thedooropens wrote:

... I'm told it's bad to have a class called "bold"... but how can something so simple be bad? ...

If all it does is make the text bold then why not just use the tags?

Ed Seedhouse
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thedooropens wrote: RE: the

thedooropens wrote:

RE: the inline style... actually a span is an inline element so it is technically an inline style - but not the bad kind. I'm told it's bad to have a class called "bold"... but how can something so simple be bad?

If the bolding serves the semantic purpose of emphasizing the text strongly then it is part of the meaning of the content and should be marked up with the appropriate semantic BOLD tag.

If it is purely decorative then it should be done in the CSS. This latter seems rather unlikely.

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Chris..S
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I'm not sure what you're

I'm not sure what you're saying there Ed as there isn't a BOLD tag.

For the OP, as Triumph says, if you want to strongly emphasize the text, use STRONG, which by default is shown with a heavier font-weight, colloquially known as bold. However, you can style it anyway you please. This allows other user agents (i.e. web browsers), esp. non-visual ones to apply their own methods of strongly emphasizing the content.

Your updated link no longer works - at least not for me.

Ed Seedhouse
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Chris..S wrote:I'm not sure

Chris..S wrote:

I'm not sure what you're saying there Ed as there isn't a BOLD tag.

Yikes!

My fingers betrayed me! I meant STRONG of course.

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thedooropens
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Thanks!

I guess I just got excited about doing everything in CSS... can you blame me?

Anyhow, the link is updated here (forgot I added an SSI!)

http://www.students.signalflare.ca/bjolin/TimeToEat/index.shtml

Cheers!

Ed Seedhouse
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thedooropens wrote:I guess I

thedooropens wrote:

I guess I just got excited about doing everything in CSS... can you blame me?

Well but CSS is intended to be limited to style and positioning. HTML is for semantic markup and the idea is to keep these two concerns separated. HTML for marking up the meaning of a document and CSS to style and position that html.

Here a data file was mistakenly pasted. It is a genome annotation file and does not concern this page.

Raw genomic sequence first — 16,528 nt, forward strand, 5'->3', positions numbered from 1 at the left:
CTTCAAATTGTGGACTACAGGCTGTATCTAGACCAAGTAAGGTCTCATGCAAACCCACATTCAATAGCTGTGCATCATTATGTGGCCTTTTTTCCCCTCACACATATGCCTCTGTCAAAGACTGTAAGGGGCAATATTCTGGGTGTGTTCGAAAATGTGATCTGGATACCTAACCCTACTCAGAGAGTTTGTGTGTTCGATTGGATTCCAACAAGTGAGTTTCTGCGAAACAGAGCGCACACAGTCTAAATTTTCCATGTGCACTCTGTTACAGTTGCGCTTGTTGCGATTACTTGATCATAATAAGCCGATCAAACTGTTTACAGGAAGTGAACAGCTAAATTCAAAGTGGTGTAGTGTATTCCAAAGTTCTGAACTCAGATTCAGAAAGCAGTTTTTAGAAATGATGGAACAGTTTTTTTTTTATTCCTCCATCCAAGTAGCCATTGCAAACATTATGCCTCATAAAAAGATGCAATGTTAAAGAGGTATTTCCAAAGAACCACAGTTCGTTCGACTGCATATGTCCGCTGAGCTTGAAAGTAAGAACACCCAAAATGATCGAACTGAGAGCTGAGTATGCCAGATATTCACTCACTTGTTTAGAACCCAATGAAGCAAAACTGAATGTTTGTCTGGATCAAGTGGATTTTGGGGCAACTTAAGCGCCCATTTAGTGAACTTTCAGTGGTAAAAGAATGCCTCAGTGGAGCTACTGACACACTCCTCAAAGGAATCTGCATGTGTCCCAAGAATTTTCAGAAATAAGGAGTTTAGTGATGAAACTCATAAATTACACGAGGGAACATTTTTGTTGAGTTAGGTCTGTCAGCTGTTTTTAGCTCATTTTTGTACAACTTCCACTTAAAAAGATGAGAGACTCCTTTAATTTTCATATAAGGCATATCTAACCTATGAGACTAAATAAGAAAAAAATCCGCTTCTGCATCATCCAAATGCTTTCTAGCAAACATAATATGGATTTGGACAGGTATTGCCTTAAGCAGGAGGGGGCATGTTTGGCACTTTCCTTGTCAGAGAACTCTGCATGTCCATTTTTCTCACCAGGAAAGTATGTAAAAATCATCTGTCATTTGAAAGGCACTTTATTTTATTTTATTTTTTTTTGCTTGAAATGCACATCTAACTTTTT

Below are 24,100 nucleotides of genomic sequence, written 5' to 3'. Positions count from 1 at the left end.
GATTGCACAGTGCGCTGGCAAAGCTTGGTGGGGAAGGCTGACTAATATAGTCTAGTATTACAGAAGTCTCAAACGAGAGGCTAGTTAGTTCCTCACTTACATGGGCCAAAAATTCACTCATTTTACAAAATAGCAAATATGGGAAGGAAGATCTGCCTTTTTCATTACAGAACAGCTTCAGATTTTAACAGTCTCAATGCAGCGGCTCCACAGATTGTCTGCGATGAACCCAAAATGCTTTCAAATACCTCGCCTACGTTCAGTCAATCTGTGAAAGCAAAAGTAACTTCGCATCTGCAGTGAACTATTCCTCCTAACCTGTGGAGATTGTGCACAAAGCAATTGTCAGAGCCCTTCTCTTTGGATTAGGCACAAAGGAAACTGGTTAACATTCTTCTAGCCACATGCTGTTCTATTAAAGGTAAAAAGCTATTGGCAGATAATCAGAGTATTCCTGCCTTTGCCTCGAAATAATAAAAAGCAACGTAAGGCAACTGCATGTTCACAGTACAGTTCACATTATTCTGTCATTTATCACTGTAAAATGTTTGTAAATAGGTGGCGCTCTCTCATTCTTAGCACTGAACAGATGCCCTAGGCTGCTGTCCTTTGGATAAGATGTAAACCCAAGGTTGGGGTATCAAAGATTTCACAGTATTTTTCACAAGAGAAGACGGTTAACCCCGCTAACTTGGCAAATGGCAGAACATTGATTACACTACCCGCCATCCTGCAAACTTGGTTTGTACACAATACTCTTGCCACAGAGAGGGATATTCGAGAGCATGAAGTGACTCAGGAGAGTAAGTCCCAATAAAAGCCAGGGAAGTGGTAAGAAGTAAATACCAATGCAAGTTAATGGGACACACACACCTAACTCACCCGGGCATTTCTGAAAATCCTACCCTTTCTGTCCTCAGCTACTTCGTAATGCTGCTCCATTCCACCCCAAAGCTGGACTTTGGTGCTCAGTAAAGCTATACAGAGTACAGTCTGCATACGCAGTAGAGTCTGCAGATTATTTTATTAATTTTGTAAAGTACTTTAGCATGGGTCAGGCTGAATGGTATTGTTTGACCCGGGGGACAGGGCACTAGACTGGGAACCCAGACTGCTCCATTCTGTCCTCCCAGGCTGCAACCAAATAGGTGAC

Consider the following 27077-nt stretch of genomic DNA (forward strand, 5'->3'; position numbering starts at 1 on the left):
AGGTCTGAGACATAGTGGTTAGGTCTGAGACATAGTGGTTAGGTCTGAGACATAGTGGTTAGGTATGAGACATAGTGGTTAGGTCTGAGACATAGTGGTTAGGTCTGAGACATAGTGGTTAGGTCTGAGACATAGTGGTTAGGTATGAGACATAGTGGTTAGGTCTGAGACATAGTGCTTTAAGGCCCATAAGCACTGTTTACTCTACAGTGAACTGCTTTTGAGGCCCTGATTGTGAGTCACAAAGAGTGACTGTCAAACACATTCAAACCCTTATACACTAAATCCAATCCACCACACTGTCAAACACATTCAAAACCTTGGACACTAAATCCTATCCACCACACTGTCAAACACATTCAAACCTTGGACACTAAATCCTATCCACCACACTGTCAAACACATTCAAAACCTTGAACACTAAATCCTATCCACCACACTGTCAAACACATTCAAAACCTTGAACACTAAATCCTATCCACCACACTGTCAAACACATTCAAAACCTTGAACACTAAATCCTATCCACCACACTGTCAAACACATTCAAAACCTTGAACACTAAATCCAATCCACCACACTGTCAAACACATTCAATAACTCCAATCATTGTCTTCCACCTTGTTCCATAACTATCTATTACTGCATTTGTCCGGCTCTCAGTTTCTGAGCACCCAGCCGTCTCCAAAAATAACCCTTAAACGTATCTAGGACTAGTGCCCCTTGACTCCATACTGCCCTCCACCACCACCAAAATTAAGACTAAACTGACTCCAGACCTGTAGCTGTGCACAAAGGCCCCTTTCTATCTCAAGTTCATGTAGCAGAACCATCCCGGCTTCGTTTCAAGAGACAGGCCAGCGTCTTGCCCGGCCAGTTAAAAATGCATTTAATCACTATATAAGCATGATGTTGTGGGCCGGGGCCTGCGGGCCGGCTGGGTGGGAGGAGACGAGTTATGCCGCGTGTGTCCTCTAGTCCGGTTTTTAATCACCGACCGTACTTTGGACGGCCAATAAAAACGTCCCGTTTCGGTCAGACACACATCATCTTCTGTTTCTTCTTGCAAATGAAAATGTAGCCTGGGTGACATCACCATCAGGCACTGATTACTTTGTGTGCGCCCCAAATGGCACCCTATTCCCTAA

So the STRONG tag in html is meant to imply only that the text within is to be "strongly emphasised" and not anything about how that emphasis is to be applied. It's true that most browsers render it in boldface, but you can change it to, say, red and italic without changing the sytactic purpose of the tag.

This implies that different browsers with different default style sheets might do the emphasizing differently without violating the purpose of the STRONG tag. Which is another reason for the aphorism that the Web is not paper.

Of course if the reader is hearing the page with a talking browser the strong emphasis will be delivered in and entirely different way, but the STRONG tag will still mean what it means.

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Chris..S
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I like the changes. Menu

I like the changes. Menu and text spacing now work better, for me at least.

One side effect of the change, the image towards the bottom of the right column on the home page is now pushed along way down, perhaps so far as to be not visible on many peoples screens. You may want to rethink that page in some way so that image will be visible.

In Camino/OSX, the text overflows your "panels" at the bottom of the home page. Possibly you can reduce the spacing at the top (say padding-top 35px rather than 50px). The text does seem to have quite a bit of spacing between it and the top panel graphic. Another option with these is to split the graphics into three and use faux columns. That way the panel can stretch to fit the text. Unfortunately, you need a simple vertically repeating graphics for the sides which would mess up your current look.